Directed by: Lee Chung-hyun , Cho Il-hyung  || Produced by: Syd Lim, Jeong Hui-sun , Eugene Lee, Saemi Kim, Saerom Kim 
Screenplay by: Lee Chung-hyun , Cho Il-hyung, Matt Naylor  || Starring: Jeon Jong-seo , Yoo Ah-in , Park Shin-hye1-2
Music by: Dalpalan , Tae-seong Kim  || Cinematography: Jo Young-jik , Won-ho Son  || Edited by: Yang Jin-mo , Min-kyeong Shin  || Country: South Korea || Language: Korean
Running Time: 112 minutes , 99 minutes  || 1 = The Call, 2 = #Alive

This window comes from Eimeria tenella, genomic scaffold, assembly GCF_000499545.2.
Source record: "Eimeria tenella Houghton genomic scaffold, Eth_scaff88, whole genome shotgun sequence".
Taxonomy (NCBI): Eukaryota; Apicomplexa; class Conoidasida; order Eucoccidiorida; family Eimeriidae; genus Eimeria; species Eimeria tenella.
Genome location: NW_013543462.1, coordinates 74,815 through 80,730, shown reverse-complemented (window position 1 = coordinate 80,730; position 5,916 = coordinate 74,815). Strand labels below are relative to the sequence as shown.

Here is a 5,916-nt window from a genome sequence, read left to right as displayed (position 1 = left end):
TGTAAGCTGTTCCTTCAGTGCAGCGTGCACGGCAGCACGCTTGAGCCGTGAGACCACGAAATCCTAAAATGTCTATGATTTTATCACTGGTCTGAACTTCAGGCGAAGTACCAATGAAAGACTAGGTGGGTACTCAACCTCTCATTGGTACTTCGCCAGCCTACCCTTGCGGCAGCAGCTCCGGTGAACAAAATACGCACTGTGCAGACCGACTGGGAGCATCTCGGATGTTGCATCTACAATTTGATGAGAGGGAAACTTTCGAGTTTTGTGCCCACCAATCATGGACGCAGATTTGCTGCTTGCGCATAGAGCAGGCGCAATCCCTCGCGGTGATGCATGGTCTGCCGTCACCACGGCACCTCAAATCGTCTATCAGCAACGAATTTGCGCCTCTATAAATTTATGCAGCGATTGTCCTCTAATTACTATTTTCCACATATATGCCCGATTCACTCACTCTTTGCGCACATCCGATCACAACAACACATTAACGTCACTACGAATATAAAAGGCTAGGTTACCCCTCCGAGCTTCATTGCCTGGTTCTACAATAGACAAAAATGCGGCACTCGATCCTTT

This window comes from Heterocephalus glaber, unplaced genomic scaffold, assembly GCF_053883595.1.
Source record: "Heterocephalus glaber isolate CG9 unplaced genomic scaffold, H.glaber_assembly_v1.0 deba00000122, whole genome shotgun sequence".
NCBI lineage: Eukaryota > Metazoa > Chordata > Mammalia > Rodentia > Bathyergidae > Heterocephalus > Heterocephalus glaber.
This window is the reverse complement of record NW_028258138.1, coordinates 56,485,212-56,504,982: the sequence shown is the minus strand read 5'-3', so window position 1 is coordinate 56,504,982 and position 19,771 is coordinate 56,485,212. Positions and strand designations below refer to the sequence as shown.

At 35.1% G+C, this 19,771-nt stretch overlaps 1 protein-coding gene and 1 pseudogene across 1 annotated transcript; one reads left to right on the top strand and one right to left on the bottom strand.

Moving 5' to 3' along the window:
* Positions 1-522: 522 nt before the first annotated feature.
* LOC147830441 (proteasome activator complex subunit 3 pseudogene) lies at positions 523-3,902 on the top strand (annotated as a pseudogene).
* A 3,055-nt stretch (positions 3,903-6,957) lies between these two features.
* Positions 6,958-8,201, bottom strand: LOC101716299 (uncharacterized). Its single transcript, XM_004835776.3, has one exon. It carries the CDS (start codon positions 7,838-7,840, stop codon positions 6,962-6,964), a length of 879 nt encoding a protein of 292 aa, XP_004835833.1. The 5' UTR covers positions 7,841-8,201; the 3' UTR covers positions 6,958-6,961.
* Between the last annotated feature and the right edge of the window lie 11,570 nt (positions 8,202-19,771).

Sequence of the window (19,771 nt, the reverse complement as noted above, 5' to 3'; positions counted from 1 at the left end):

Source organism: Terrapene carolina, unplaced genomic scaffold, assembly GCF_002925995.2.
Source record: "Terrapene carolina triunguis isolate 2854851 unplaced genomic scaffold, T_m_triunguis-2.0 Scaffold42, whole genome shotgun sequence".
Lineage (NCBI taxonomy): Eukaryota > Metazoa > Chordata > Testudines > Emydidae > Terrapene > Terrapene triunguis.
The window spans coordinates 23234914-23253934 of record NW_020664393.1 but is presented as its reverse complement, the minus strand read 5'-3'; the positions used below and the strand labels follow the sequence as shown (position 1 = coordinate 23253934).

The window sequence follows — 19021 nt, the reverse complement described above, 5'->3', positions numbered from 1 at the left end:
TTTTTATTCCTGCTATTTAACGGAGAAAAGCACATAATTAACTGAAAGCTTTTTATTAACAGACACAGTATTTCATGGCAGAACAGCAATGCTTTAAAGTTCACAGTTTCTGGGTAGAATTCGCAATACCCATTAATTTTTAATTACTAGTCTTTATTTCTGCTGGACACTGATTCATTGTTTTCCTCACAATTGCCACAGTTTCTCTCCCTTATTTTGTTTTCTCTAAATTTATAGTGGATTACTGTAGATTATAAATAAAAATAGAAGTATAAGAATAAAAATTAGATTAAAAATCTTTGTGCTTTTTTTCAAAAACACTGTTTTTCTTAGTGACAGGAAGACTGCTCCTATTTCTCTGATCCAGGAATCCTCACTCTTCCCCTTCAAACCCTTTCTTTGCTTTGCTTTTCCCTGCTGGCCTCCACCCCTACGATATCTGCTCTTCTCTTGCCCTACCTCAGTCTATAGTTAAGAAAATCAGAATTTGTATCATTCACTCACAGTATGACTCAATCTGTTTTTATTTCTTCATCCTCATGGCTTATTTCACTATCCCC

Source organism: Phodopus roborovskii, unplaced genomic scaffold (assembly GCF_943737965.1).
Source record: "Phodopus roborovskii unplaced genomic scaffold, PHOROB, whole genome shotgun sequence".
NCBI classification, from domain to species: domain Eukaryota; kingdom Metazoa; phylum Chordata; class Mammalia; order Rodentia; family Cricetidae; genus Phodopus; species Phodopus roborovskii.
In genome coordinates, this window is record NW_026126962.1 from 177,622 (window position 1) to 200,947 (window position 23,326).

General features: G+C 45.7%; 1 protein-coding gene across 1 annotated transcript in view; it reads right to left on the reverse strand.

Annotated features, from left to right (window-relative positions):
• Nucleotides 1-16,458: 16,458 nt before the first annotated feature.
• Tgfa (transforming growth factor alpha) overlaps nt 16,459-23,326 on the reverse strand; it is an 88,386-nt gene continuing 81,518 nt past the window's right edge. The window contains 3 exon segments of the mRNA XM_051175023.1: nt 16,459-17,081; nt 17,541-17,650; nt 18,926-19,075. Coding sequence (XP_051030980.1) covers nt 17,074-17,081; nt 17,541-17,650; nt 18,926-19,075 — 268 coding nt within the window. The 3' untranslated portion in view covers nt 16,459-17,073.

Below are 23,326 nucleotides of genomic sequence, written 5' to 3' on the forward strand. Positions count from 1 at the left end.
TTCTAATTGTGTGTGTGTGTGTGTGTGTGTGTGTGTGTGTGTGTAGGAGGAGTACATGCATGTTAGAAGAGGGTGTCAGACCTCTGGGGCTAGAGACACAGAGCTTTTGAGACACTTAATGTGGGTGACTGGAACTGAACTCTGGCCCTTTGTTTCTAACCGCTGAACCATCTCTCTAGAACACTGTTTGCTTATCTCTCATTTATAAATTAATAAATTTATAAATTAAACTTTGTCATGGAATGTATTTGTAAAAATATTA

Much of Netflix’s appeal is not only the sheer volume of its content, but also its breadth and diversity, including its projects’ international origins. In addition to the platform’s notable French, Spanish, Indonesian, and Indian based films and limited series, Korean cinema, my not-so-risky pick for the strongest national cinema of this generation, has also flourished on the streaming platform. Modern Korean filmmaking is consistent enough that even its “lesser,” non-Best Picture winning features are often outrageously entertaining. Case in point are The Call and #Alive, the former another creepy serial killer movie (see also The Chaser , I Saw the Devil , The Chase , Memories of Murder , etc.) with a supernatural twist, the latter another zombie survival thriller (see also Train to Busan , Kingdom [2019-2020]) that pays homage to both George A. Romero‘s Dead (1968, 1978, 1985) franchise and Danny Boyle’s 28 Days Later (2002). Both films are Netflix exclusives outside their native Korea and are some of the better East Asian “Original” programming on the site.